April 1, 2008 – Modern life is loud. The jolting buzz of an alarm clock awakens the ears to a daily din of trucks idling, sirens blaring, televisions droning, computers pinging and phones ringing — not to mention refrigerators humming and air-conditioners thrumming. But for the 12 million Americans who suffer from severe tinnitus, the phantom tones inside their head are louder than anything else.
Often caused by prolonged or sudden exposure to loud noises, tinnitus (pronounced tin-NIGHT-us or TIN-nit-us) is becoming an increasingly common complaint, particularly among soldiers returning from combat, users of portable music players, and aging baby boomers reared on rock ’n’ roll. (Other causes include stress, some kinds of chemotherapy, head and neck trauma, sinus infections, and multiple sclerosis.)
Although there is no cure, researchers say they have never had a better understanding of the cascade of physiological and psychological mechanisms responsible for tinnitus. As a result, new treatments under investigation — some of them already on the market — show promise in helping patients manage the ringing, pinging and hissing that otherwise drives them to distraction.
The most promising therapies, experts say, are based on discoveries made in the last five years about the brain activity of people with tinnitus. With brain-scanning equipment like functional magnetic resonance imaging, researchers in the United States and Europe have independently discovered that the brain areas responsible for interpreting sound and producing fearful emotions are exceptionally active in people who complain of tinnitus.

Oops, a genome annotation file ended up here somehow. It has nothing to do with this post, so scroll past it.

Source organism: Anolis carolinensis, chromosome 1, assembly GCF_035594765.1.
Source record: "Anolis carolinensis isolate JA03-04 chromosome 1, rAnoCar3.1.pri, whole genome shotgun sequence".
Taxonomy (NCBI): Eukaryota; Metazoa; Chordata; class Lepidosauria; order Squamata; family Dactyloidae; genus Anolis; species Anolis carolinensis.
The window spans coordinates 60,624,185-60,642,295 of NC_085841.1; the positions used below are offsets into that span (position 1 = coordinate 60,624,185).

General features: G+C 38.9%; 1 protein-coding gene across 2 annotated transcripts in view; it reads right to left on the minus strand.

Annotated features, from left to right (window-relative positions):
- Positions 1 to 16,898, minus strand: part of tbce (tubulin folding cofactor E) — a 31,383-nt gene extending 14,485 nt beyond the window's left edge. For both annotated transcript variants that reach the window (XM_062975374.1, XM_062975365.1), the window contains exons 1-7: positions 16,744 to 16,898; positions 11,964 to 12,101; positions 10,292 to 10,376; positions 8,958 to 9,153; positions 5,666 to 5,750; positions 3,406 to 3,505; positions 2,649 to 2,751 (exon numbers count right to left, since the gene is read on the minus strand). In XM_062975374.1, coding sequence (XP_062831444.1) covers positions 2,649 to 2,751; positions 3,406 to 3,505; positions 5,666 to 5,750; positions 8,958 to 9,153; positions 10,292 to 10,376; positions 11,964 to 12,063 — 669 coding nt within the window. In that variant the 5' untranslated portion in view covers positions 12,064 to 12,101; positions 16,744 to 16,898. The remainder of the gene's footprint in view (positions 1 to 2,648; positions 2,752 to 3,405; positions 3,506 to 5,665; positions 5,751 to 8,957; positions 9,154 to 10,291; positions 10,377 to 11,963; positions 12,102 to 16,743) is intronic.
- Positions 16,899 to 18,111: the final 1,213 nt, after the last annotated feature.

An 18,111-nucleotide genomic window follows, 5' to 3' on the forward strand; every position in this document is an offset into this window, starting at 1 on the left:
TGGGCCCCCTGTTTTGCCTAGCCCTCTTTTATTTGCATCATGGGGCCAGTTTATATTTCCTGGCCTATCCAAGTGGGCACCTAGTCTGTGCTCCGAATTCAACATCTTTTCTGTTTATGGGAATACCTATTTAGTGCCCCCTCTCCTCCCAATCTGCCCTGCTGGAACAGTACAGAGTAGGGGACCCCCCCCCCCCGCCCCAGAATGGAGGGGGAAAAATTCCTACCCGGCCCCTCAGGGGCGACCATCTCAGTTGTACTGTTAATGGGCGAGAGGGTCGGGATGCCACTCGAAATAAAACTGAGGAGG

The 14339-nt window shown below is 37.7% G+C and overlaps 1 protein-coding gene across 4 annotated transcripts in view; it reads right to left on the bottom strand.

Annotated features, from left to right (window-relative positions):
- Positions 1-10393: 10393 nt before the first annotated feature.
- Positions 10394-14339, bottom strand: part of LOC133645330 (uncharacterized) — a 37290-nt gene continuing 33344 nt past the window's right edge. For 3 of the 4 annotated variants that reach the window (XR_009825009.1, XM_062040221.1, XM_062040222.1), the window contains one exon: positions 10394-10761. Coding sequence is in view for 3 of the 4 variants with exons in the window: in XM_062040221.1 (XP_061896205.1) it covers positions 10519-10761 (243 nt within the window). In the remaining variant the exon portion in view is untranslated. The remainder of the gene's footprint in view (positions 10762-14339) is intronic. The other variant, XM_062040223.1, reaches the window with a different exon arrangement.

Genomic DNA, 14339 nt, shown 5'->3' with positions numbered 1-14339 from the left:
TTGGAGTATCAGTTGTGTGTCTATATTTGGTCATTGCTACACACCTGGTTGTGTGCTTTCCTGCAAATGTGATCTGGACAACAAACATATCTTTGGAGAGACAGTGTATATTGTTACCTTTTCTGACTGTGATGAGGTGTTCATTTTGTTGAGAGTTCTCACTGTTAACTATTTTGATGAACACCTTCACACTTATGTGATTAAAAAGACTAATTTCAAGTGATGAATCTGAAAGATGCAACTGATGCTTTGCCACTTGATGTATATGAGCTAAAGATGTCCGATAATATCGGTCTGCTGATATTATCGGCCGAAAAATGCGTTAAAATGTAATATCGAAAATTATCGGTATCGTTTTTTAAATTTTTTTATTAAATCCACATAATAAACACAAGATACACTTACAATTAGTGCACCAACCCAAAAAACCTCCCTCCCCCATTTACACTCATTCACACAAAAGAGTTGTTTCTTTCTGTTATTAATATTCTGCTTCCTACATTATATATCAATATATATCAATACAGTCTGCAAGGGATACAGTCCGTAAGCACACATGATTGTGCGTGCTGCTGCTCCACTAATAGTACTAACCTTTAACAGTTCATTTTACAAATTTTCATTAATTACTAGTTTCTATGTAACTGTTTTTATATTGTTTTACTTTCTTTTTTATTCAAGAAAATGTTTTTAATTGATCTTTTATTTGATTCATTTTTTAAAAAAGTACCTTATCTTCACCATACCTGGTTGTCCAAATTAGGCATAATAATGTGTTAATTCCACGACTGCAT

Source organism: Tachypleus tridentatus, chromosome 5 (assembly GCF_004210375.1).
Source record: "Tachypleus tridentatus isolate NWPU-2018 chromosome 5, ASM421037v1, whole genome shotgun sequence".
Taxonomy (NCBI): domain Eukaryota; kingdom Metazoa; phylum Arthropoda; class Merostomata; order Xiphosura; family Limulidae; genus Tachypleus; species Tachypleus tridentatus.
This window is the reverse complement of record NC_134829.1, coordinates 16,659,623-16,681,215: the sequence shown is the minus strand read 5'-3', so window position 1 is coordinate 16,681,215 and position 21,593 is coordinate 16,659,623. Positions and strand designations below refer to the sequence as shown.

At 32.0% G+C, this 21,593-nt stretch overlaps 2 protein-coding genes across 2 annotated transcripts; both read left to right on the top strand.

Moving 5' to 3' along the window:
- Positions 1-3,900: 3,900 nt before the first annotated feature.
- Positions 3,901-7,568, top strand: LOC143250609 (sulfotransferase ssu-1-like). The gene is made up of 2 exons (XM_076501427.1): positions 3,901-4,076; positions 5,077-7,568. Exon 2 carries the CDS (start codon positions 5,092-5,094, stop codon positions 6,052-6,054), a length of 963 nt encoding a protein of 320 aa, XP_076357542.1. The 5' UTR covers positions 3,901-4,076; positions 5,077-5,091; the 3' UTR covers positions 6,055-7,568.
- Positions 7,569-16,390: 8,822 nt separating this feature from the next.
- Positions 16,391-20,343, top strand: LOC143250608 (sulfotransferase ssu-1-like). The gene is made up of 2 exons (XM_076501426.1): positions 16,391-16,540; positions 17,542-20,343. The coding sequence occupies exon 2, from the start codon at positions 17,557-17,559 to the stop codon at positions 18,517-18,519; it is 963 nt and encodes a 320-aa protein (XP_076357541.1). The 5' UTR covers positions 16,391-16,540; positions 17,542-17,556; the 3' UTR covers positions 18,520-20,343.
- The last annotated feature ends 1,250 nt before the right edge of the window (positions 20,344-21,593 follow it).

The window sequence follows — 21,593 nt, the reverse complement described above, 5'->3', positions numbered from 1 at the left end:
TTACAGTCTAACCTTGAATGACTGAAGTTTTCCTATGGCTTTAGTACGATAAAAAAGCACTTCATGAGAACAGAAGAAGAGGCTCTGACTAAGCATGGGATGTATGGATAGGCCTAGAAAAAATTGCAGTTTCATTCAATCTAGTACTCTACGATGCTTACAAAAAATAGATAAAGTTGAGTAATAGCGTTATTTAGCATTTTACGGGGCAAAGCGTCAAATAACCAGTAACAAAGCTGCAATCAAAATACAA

“We’ve discovered that tinnitus is not so much ringing in the ears as ringing in the brain,” said Thomas J. Brozoski, a tinnitus researcher at Southern Illinois University School of Medicine in Springfield.
Indeed, tinnitus can be intense in people with hearing loss and even those whose auditory nerves have been completely severed. In the absence of normal auditory stimulation, the brain is like a driver trying to tune in to a radio station that is out of range. It turns up the volume trying but gets only annoying static. Richard Salvi, director of the Center for Hearing and Deafness at the State University of New York at Buffalo, said the static could be “neural noise” — the sound of nerves firing. Or, he said, it could be a leftover sound memory.
Adam Edwards, a 34-year-old co-owner of a wheel repair shop in Dallas, said he developed tinnitus four years ago after target shooting with a pistol. “I had all the risk factors,” he said. “I grew up hunting, I played drums in a band, I went to loud concerts, I have a loud work environment — everything but living next to a missile launch site.” His tinnitus, which he described as a “computer beeping” sound, was so intense and persistent that he needed sedatives to sleep at night.
Mr. Edwards says he has gotten relief from a device developed by an Australian audiologist, which became widely available in the United States last year. Manufactured by Neuromonics Inc. of Bethlehem, Pa., it looks like an MP3 player and delivers sound spanning the full auditory spectrum, digitally embedded in soothing music.